Editor’s note: The Salt Lake Tribune is providing free access to critical stories about the coronavirus. Sign up for our Top Stories newsletter, sent to your inbox every weekday morning. To support journalism like this, please donate or become a subscriber.
The number of new coronavirus cases reported in Utah was lower again Monday, with an increase of 354, compared with 473 on Sunday.
That brings the seven-day average to 435 new cases a day, according to the Utah Department of Health (UDOH) — down from Sunday’s weeklong average of 447.
The number of people tested also remained on the low side, with an increase of 3,466. Still, the percentage of tests with positive results for the past week was at 9.8%, just over a week after the average dipped to 9.1%.
“We are doing some analysis to try to determine if there are specific geographic areas experiencing a bigger [testing] decline than others,” said Tom Hudachko, UDOH spokesman. “So far, the decline appears to be statewide.”
The current statewide capacity for analyzing tests is generally 7,000 a day, and it appears the most completed in a single day was 8,138 on July 13, Hudachko said.
The state also has been collecting data on the percentage of clinic and hospital patients who arrive with symptoms consistent with COVID-19, Hudachko said, and those numbers also have been decreasing for a few weeks.
“It could be that there are fewer sick people out there,” he said, “and that could explain some of it.”
That’s also what staff at the University of Utah’s four drive-up testing centers suspect. In the past two weeks or so, the number of daily tests dropped from about 1,700 per day in mid-July to 1,300 per day last week, said Michael Bronson, administrative director of U. Health’s community clinics.
And that doesn’t appear to be tied to a reduction in testing hours at the outdoor sites in the past week or so, due to triple-digit temperatures, said Kathy Wilets, U. spokeswoman. Although testing stops midday, the centers added staff and lanes to collect the same volume of samples, she said. But even during the shorter hours of operation, crowds have dwindled.
“There seems to be a link between demand in testing and the number of positive cases we see statewide,” Bronson said — not just that the lower testing numbers naturally result in fewer positive results, but that rises and falls in demand “tend to be a bellwether of what the virus is doing.”
“It’s good — and we’ve ... watched at least a correlation with the mask mandate going into effect in Salt Lake County,” Bronson said. “Whether or not that’s causal, definitely you’re seeing the correlation. We’re encouraged by what we’re seeing so far, and we hope that people continue to take those precautionary measures.”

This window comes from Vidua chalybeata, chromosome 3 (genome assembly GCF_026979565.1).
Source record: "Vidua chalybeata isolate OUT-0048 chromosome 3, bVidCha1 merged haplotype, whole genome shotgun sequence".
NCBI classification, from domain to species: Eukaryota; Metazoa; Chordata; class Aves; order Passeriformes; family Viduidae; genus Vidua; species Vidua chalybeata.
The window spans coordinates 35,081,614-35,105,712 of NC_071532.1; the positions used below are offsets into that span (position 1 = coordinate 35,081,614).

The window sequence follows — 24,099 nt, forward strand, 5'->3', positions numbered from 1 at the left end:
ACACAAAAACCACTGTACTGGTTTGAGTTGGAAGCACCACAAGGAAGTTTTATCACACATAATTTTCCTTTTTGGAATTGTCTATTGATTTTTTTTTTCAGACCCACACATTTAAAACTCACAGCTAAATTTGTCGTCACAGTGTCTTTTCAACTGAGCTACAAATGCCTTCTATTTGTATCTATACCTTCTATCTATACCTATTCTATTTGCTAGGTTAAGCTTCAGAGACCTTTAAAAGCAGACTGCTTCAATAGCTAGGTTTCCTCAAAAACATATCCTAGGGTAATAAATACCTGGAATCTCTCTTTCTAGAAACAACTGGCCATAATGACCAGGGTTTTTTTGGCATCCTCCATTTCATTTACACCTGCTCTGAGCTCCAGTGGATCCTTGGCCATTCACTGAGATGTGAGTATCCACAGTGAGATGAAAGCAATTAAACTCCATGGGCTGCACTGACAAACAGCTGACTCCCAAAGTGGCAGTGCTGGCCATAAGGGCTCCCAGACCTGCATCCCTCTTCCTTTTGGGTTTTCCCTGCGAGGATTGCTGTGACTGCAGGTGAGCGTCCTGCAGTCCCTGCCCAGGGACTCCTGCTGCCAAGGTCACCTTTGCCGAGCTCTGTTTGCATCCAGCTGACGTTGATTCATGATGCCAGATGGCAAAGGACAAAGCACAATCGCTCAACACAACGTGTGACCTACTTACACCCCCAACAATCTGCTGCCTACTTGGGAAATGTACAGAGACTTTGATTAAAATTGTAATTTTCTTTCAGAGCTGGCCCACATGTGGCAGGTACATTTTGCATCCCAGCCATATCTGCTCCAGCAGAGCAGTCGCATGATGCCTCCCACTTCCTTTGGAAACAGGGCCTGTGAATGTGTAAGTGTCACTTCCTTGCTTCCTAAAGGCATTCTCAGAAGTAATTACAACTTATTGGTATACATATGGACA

Summer vacations may also be behind the testing lull, said Dr. Anthony Wallin, who oversees Intermountain Healthcare’s Instacare clinics.
“It’s not uncommon in this time of year to see a decrease in [demand for health care] because of vacationing,” Wallin said. The sharp drop-off in testing after the Pioneer Day holiday could correspond to people’s vacation schedules, he noted.
As Utahns become more accustomed to the presence of the virus in communities, they also may be feeling less urgency to get tested, especially since a positive result doesn’t affect the treatment a patient receives, Wallin said. That may be especially true for people who are young and at lower risk of serious illness, he said — a group well-represented in Utah’s population.
“The younger crowd might be losing interest in being tested,” he said.
The decline in testing has occurred at Intermountain facilities statewide, with about 15% fewer tests being conducted since Pioneer Day, Wallin said.
State health officials plan to talk with staff at sample collection sites to learn if they have further information, Hudachko said.
Many factors may affect how many tests are administered in a day, said Dr. Jonathan Genzen, chief operating officer for ARUP Laboratories. They include the number of people with symptoms in need of testing for contact tracing, how many people a collection site can handle, and the level of public awareness for how to get tested. There also are factors that affect whether a patient can get to a test site, such as weather, holidays, schedules and transportation, he said.
ARUP is one of the five main labs processing COVID-19 tests in Utah, Hudachko said, plus some smaller labs. One of the major labs, the state-operated Utah Public Health Lab, has the capacity to process 1,116 tests a day, or sometimes a bit more in a surge.
Each day last week, Hudachko said, the lab began with a backlog between zero and 539 tests in the queue, but cleared those tests every day. The daily rate of positive tests at UPHL has ranged from 3.5% to 8.7%, he said.
Utah isn’t the only state to have seen decreased testing last week. According to the Johns Hopkins University Coronavirus Resource Center, a clearinghouse of data about COVID-19 from across the country, Utah is one of 26 states whose per-capita test rates went down in the past week.
Those included some of Utah’s neighbors: Colorado, Idaho and Nevada. Test rates went up in 13 states, including Arizona and Wyoming, and the District of Columbia. Rates stayed steady in 11 states.
There were 207 people hospitalized in Utah on Monday for COVID-19, with 2,450 patients admitted since the beginning of the pandemic — up 20 from Sunday.
The death toll from the virus stood at 314 on Monday, with three new fatalities:
A Davis County woman, age 65 to 84, who died in a hospital.
A Salt Lake County woman, age 65 to 84, who died in a hospital.
A Salt Lake County man, age 45 to 64, who died in a hospital.
Of 41,529 Utahns who have tested positive since the beginning of the pandemic, 29,967 are considered “recovered” — that is, they have survived for at least three weeks after being diagnosed.